Click to return to BOL home page
Banker Store Read A Reg BOL Insiders Career Connect Learning Connect Bankers Information Network

Search BankersOnline
using Google









Alphabet Soup


Banker Store

Bankers Info Ntwk


Career Connect

Learning Connect

Guru Central


Ask a Guru

Bankers Threads

Contact Us

Give Us Feedback


About Our Sponsors

About Us

Print Friendly! Email This Article! Discuss NOW!

What is "Active Duty" Under the SCRA?
Typically we focus on customers who are members of the Army, Navy, Air Force, Marine Corps, or Coast Guard on active duty, and members of the National Guard called up to active duty for more than 30 consecutive days under Title 32 USC. Section 101 of the Servicemembers Civil Relief Act refers to Section 101(a)(5) of Title 10, United States Code (USC) to help define who qualifies for protection as a "servicemember." Formerly the National Guard was only protected while serving under Title 10; now it applies to Titles 10 and 32. The inclusion of Title 32 is an important addition.

USC Title 32 status means servicemembers are paid and trained by the United States armed services, but are under the command of their respective state governors. This status is often an answer to domestic security problems such as we saw after September 11, 2001, and to help keep the peace and provide disaster relief after a hurricane or other natural disaster. This is what we experienced in September 2005 with hurricane Katrina. Serving under Title 32 helps avoid the federal "posse comitatus" prohibition of using the military forces for domestic enforcement. Title 32 status was added to the SCRA becasue these servicemembers were not protected in the past, but can suffer the same financial problems due to extended duty at a lower pay.

United States Code Title 10 status means the servicemember is paid under direct control of the federal government. National Guardsmen under this Title are considered members of the armed forces and benefit from all the protections under the SCRA. They may be called up to go overseas or to fill a position in the U.S. while another soldier serves overseas. Serving overseas, or even away from home is not a requirement for coverage. Only that they serve.

In addition to the active duty military of the five services above and the National Guard serving under Titles 10 and 32, coverage extends to Public Health Service Officers, National Oceanic & Atmospheric Administration Officers and US citizens serving in an ally's military.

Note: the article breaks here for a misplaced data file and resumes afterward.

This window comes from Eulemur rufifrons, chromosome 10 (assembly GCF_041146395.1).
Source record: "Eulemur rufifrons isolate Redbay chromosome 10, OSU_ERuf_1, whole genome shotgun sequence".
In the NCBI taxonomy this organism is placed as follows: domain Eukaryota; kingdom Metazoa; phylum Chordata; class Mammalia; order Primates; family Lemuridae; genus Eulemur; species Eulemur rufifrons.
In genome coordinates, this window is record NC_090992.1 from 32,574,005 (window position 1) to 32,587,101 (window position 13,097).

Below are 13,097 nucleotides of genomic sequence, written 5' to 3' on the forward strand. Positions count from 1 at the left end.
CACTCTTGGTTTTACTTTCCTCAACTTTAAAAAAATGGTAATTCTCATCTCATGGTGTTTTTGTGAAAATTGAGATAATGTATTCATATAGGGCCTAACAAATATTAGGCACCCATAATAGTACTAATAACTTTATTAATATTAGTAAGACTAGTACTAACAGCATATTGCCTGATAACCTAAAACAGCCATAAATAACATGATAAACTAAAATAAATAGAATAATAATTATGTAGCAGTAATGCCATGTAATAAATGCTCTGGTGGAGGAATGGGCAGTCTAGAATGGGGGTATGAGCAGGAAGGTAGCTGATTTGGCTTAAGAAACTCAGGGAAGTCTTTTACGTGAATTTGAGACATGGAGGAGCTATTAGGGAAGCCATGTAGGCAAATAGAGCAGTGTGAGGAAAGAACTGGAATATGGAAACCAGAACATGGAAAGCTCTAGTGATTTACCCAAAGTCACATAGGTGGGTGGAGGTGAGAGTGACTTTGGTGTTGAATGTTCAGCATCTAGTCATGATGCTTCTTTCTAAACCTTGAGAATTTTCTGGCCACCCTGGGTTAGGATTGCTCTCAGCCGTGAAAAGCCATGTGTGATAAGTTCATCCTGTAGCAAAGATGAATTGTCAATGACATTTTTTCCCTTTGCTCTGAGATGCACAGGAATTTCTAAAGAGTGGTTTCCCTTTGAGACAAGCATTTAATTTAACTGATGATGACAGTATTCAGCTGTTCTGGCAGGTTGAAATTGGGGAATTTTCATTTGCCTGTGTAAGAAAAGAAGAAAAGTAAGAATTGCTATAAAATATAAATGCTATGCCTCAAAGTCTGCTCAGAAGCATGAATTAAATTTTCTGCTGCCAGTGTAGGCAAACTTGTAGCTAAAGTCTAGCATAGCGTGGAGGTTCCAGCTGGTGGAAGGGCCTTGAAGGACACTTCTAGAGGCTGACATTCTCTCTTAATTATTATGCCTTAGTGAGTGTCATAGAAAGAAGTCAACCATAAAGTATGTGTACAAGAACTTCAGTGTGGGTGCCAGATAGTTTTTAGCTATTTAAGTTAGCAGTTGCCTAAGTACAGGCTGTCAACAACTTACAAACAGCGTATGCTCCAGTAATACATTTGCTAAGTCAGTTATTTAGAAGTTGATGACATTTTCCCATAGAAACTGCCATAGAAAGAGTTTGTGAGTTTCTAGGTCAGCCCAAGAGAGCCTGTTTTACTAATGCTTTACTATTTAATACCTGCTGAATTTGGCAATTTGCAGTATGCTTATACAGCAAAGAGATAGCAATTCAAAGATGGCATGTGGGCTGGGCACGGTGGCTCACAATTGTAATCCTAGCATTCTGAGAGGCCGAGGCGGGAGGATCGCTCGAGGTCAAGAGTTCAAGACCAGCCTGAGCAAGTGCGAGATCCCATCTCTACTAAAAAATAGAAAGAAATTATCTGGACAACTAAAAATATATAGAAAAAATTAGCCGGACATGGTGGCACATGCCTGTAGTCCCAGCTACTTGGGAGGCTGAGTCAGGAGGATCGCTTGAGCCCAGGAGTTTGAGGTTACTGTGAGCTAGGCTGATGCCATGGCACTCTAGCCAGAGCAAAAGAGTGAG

State service means that servicemembers are paid and under the command of their state governors and are not entitled to SCRA protection. This is generally seen in cases where they are called up for local or regional disaster relief. The time they are activated wouldn't generally be as long as the other two scenarios we have just discussed.

State laws may provide additional protections beyond the SCRA.

The orders the National Guard receive should indicate on them what Title is used to activate them.

Protections for those serving under Section 101 of the SCRA, (the five services, the National Guard under Title 32, the Public Health Service Officers, and National Oceanic & Atmospheric Officers) begin on the date of entry into military service, ands ends on the date on which the servicemember is released or dies while in military service. It also includes any period when the servicemember is absent due to sickness, wounds, leave or other lawful cause.

Reservists who have received orders are provided with some extra protections under Section 106. Their protections begin on the date they receive their orders as those protections relate to the general relief and protections against rent and lease agreements as well as some contract and mortgage issues all covered under Title II and III of the SCRA.

Think of it this way: if a person decides to join the military, he or she has time to make financial plans. So protections begin when these individuals are actually serving their country. But a reservist called up (and someone drafted, in the event that happens again) has no time to plan for an income disruption. They receive SCRA protections as soon as they have orders. All that is required for them to then receive these protections is to provide you with a written request and a copy of their orders.

National Guard members serving the Katrina relief efforts were given the special status under Title 32, retroactive to August 29, 2005. These servicemembers typically are funded through their individual states. But the Title 32 designation allows the federal government to pay for operations without taking over command responsibilities for the guardsmen. This provides them with protections under the SCRA and could affect your banking relationship with them, especially as to interest rates and collection actions. If you have customers providing you with a valid request for SCRA protections, or if you have collection/repossession/foreclosure actions against any customers in this category, you need to verify their status before you proceed.

Additional SCRA references:

SCRA Video Presentation by Mary Beth Guard -- 17 minute streaming video presentation explaining the major provisions of the Servicemembers Civil Relief Act.

Visit the BOL SCRA Resource Page.

Visit the SCRA Resource Page

First published on 10/17/05.

Privacy Policy    Disclaimer   Recommend This Site !   Contact Us

BankersOnline is a free service made possible by the generous support of our advertisers and sponsors. Advertisers and sponsors are not responsible for site content. Please help us keep BankersOnline FREE to all banking professionals. Support our advertisers and sponsors by clicking through to learn more about their products and services.